Human development and climate change mitigation are linked via the consumption of energy services and access to key infrastructures. Where the provision of such services entails an increase in energy consumption and associated carbon emissions, contemporary debates about a “right to develop” take on a central role in informing the plausibility of global climate mitigation regimes. In this project we seek to elaborate on the actual energy and emissions necessary to achieve high development outcomes. The resulting estimates of “development space” are then compared to scenario spaces generated in an integrated assessment modeling framework for achieving climate stabilization at 2oC—in effect, revealing the differences between an efficiency-based method of allocating emission reductions and one which describes only the emissions needed for development.
The analysis investigates the bivariate relationship between five overlapping domains of human development (HD) and environmental impact (EC). When defining HD we proceed from the assumption that GDP per capita provides only a very narrow focus on economic activity ; thus we also look at life expectancy and calculate a composite indicator for basic needs (comprising access to sanitation, energy, water, education, nourishment, and health care). EC is defined as greenhouse gas (GHG) emissions and final energy consumption. We perform multi-year cross-sectional regressions on each pair of HD and EC indicators using functional forms from the literature . The resulting elasticities of human development are used to project forward EC for Africa, India/South Asia, China/Central Asia, and Latin America. We compare the cumulative EC for each region to a MESSAGE emissions scenario which allocates mitigation effort according to equal GDP loss.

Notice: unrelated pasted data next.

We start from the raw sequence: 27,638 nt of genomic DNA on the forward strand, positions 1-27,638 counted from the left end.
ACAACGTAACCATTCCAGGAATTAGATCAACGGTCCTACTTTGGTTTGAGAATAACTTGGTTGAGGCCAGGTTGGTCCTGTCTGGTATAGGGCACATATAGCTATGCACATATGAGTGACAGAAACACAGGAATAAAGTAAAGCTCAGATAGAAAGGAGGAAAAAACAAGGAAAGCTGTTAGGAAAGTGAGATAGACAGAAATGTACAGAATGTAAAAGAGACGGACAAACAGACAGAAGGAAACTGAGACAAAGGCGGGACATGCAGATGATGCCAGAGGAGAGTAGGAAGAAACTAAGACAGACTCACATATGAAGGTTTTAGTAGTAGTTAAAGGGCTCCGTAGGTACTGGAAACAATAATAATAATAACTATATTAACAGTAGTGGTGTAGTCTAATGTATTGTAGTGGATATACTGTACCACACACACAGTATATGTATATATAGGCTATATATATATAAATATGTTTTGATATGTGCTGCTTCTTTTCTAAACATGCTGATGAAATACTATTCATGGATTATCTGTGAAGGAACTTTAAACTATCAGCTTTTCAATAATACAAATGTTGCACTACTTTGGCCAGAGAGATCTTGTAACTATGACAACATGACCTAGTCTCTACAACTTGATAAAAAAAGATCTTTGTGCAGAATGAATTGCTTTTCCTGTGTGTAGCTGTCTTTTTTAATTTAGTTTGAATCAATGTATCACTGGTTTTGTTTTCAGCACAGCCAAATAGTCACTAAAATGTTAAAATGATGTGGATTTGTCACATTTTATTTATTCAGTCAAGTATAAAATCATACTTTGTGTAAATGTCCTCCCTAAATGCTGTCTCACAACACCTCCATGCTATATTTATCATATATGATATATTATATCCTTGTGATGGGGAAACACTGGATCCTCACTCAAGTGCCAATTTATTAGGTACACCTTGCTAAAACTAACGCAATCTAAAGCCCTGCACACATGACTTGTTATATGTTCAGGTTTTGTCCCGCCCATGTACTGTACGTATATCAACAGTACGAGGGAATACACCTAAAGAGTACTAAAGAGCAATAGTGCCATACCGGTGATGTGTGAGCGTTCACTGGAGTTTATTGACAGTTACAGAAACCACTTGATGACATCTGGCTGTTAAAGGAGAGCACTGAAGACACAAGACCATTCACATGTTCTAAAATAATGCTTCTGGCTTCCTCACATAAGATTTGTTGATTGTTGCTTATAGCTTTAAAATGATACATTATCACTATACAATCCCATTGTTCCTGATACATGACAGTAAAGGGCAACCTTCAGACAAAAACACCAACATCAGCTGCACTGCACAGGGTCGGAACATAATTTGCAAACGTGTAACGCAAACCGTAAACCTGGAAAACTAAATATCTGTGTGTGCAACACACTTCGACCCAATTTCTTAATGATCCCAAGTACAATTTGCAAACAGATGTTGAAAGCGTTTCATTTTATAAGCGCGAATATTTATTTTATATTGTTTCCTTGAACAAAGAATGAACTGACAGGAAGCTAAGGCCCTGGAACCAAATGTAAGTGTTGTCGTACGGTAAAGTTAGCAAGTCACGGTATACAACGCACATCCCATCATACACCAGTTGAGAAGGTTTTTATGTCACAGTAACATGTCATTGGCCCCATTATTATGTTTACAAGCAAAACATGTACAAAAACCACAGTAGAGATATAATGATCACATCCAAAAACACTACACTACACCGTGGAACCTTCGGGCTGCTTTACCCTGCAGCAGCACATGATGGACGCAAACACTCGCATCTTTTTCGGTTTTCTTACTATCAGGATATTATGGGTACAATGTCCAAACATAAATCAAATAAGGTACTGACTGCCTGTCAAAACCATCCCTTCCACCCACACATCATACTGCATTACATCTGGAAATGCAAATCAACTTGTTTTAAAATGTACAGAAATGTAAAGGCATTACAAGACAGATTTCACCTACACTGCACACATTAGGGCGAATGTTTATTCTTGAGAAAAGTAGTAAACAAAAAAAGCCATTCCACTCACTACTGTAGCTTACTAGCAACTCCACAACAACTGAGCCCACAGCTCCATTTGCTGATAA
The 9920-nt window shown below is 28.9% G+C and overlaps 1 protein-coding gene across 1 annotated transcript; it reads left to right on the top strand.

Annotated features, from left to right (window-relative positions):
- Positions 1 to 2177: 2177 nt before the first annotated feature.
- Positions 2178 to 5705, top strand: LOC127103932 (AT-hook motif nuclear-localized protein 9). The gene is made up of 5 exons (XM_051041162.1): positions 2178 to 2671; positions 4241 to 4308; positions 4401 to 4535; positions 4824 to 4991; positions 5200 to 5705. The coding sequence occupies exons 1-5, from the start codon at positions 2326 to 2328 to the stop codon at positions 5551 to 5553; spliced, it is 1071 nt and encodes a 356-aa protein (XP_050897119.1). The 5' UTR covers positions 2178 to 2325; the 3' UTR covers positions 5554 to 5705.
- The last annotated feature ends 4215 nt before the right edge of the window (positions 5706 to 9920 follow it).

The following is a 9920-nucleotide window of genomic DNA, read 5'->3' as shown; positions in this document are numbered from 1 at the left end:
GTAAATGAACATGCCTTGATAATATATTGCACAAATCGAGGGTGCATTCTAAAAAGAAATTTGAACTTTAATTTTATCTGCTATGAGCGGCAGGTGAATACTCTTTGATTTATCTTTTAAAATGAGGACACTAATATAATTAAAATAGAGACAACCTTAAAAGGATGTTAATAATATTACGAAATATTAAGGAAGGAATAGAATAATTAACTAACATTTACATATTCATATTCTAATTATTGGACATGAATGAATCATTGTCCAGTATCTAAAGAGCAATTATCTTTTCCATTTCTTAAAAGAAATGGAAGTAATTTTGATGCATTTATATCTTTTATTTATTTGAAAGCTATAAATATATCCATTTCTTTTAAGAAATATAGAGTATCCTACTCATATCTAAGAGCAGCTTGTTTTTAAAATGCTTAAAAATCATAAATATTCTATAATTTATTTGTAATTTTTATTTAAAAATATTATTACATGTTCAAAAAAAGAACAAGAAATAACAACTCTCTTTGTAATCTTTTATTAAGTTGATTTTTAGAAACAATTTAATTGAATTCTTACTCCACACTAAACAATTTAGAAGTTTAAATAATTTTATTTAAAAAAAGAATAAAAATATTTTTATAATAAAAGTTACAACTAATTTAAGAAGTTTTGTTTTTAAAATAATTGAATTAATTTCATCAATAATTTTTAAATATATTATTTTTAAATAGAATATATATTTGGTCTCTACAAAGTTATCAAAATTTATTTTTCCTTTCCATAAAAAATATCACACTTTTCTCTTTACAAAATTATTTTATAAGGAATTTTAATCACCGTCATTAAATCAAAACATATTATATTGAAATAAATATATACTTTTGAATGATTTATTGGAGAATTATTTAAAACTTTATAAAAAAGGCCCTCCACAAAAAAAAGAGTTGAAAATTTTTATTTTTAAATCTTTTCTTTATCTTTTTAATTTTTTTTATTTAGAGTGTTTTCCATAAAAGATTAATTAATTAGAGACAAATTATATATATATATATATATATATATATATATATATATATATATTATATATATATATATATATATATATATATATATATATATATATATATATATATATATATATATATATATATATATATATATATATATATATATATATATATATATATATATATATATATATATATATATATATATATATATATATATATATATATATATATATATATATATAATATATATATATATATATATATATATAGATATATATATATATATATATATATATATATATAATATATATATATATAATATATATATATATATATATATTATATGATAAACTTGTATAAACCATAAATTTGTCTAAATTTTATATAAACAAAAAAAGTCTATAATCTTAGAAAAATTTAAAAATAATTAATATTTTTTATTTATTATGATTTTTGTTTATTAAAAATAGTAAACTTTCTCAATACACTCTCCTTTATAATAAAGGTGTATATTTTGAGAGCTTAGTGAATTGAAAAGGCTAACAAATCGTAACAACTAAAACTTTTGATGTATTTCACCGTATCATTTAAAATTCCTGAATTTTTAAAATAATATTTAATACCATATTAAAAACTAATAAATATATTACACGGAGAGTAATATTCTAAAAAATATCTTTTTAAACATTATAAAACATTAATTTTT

Our results indicate that there is sufficient space in the global carbon budget to accommodate high levels of achievement in human development; however, a careful allocation of emissions rights is necessary to avoid regional shortfalls. Of particular note is India/South Asia, where fast-growing HD and an insufficiently rapid decoupling rate lead to a significant deficit in the available carbon space required to achieve high outcomes of life expectancy and basic needs access. This analysis calls for further investigation into model parameters that may avoid such a fate, as well as a more detailed elaboration of the links between GHG emissions, energy services, and the delivery of human wellbeing.
 Stiglitz JE, Sen A, Fitoussi J-P (2009). Report by the Commission on the Measurement of Economic Performance and Social Progress.
 Steinberger JK, Roberts JT (2010). From constraint to sufficiency: The decoupling of energy and carbon from human needs, 1975–2005. Ecol Econ 70, 425–433.
Narashima Rao and Nils Johnson, Energy, IIASA
William Lamb of the Tyndall Centre for Climate Change Research, University of Manchester, UK, is a British citizen. He raised private funds and worked in the Energy (ENE) Program during the YSSP.
Please note these Proceedings have received limited or no review from supervisors and IIASA program directors, and the views and results expressed therein do not necessarily represent IIASA, its National Member Organizations, or other organizations supporting the work.
Last edited: 29 September 2015
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